Metro Transit may hike fares 25 cents
Metro Transit had a petty good year in 2010.
With the exception of the new North Star commuter rail line, ridership was up across the board and is now at a 25-year high. And major work on the Central Corridor light rail project starts this spring.
Next year might not be so good.
The state is broke, the transit appropriation may get slashed 9 percent, and a 25-cent across-the-board fare hike is now in the works.
Metro Transit is run by the Met Council, and is funded mostly through a motor vehicle sales tax, and also through a General Fund base appropriation--currently $119.592 million for bus and $10.348 million for the Hiawatha Line light rail over the biennium.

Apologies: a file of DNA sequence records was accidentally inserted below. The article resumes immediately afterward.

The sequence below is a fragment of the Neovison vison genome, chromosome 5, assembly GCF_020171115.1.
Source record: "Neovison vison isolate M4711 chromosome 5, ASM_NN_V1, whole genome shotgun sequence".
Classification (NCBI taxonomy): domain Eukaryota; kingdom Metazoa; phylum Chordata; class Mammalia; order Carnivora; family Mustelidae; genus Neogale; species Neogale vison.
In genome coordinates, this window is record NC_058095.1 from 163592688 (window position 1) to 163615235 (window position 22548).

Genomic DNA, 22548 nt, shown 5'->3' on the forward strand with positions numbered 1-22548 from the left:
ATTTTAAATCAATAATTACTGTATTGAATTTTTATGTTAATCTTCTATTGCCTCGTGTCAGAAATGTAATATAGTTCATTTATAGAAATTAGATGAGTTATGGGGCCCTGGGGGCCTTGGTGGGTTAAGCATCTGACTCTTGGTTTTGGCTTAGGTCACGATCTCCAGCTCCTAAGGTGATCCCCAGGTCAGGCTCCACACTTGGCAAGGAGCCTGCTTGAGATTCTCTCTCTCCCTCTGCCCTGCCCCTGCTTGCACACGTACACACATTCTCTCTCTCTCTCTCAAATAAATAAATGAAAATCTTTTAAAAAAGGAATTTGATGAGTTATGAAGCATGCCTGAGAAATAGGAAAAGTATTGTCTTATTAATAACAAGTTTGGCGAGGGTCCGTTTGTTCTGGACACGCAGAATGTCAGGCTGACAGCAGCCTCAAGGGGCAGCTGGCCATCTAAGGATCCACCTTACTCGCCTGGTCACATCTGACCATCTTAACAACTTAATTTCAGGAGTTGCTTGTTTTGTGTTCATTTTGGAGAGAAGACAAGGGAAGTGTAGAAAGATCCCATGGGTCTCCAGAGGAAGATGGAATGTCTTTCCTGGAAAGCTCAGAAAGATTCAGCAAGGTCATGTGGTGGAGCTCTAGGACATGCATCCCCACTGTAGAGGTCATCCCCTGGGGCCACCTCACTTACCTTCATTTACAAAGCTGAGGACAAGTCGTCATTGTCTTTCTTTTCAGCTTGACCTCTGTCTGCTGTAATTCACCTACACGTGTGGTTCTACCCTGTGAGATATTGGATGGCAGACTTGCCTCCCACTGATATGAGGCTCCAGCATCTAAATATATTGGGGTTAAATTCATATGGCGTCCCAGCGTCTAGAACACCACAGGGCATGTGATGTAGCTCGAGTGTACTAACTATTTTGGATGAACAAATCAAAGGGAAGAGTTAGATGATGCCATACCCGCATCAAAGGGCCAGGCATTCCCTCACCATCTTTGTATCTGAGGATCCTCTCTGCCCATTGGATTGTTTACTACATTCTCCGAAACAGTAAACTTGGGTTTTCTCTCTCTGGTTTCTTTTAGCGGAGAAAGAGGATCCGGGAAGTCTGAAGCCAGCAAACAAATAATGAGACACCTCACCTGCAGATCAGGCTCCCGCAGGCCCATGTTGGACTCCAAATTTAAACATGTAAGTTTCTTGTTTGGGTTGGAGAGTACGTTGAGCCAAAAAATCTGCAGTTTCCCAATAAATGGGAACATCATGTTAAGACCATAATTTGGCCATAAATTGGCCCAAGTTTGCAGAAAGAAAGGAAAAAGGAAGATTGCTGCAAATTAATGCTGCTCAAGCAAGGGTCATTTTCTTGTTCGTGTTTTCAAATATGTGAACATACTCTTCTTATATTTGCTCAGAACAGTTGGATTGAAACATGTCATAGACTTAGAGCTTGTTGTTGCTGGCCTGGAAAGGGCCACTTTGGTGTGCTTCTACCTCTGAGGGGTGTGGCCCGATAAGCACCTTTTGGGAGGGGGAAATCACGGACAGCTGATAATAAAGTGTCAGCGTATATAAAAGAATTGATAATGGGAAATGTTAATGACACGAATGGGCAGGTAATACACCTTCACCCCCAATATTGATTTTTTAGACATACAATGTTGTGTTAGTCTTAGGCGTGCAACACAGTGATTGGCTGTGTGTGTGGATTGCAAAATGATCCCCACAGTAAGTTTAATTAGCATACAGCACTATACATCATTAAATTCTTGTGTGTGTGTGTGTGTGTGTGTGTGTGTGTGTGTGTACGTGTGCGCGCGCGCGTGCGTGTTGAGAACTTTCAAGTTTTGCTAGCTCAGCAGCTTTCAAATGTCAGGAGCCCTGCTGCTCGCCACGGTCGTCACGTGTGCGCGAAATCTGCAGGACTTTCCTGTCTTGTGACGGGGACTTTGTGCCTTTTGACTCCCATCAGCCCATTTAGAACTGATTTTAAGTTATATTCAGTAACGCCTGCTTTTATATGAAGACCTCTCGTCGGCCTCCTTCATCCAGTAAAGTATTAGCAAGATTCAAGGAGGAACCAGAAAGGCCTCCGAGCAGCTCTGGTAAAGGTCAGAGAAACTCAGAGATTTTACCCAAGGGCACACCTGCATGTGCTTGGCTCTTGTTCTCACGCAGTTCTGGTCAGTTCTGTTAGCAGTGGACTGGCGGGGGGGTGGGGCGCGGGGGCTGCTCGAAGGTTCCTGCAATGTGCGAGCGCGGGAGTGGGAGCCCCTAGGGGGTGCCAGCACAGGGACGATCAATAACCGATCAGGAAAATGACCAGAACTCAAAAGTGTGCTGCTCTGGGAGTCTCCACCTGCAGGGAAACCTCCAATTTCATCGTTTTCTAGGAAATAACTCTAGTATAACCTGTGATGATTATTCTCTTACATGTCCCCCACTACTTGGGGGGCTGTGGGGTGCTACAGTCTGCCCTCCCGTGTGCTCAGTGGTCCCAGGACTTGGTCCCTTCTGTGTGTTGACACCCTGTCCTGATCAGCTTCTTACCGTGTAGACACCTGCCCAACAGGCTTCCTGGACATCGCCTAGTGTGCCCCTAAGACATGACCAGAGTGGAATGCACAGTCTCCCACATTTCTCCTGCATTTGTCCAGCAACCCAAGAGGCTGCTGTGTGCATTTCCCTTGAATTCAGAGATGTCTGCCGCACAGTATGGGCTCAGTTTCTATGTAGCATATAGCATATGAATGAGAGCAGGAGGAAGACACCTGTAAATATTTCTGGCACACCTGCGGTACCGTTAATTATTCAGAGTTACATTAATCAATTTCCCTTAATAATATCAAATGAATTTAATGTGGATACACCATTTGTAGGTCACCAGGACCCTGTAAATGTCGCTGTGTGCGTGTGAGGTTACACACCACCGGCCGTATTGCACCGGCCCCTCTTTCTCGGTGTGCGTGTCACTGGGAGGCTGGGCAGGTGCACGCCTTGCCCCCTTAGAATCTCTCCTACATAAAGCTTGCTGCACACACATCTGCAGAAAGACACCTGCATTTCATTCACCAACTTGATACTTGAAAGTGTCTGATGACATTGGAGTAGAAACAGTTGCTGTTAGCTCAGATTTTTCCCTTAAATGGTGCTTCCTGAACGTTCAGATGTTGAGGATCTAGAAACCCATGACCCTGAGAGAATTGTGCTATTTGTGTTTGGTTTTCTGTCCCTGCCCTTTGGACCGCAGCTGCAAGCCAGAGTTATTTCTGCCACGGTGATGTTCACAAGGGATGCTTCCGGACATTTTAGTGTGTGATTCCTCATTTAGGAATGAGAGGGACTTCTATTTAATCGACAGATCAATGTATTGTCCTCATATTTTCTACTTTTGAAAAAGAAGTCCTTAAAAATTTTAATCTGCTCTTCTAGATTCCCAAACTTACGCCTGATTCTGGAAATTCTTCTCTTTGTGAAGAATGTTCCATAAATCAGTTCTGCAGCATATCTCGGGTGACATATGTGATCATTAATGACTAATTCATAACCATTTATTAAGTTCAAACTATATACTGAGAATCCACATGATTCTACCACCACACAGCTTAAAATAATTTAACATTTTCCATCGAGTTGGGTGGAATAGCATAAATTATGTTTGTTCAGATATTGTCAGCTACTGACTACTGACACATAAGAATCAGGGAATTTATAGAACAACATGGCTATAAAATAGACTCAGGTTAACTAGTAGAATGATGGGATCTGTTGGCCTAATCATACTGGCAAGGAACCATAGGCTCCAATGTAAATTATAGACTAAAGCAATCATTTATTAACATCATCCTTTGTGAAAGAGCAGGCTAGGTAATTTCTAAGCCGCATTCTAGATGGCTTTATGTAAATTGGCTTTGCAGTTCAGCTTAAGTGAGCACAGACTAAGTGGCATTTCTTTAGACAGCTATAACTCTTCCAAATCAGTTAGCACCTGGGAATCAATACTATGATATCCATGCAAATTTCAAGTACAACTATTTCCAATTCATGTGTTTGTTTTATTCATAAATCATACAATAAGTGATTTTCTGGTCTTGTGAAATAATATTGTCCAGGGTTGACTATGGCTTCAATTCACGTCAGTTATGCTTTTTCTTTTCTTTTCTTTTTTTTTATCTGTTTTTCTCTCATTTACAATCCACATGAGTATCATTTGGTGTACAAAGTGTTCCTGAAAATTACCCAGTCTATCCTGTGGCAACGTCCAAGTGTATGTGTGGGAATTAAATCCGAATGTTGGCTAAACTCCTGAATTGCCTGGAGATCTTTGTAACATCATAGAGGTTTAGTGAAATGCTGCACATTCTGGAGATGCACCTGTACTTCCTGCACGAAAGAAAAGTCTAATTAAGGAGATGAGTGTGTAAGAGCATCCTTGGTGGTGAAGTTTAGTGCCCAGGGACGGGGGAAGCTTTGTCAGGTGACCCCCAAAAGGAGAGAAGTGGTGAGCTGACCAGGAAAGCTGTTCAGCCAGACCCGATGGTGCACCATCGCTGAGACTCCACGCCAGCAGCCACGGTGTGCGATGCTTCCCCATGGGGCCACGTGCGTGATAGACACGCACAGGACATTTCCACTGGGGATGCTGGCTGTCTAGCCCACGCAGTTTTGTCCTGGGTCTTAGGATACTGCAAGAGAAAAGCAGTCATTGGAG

Gov. Mark Dayton's budget calls for a $5.4 million cutback in the annual base appropriation, which the Met Council says Metro Transit can't sustain without reductions in service. [DOCUMENT HERE.]
The fare hike--the first since 2008--could generate about $9.3 million over the biennium and close the shortfall. But it may come at a cost: When fares go up, ridership goes down. And the Strib reports that Metro Transit's fares are among the highest in the nation.
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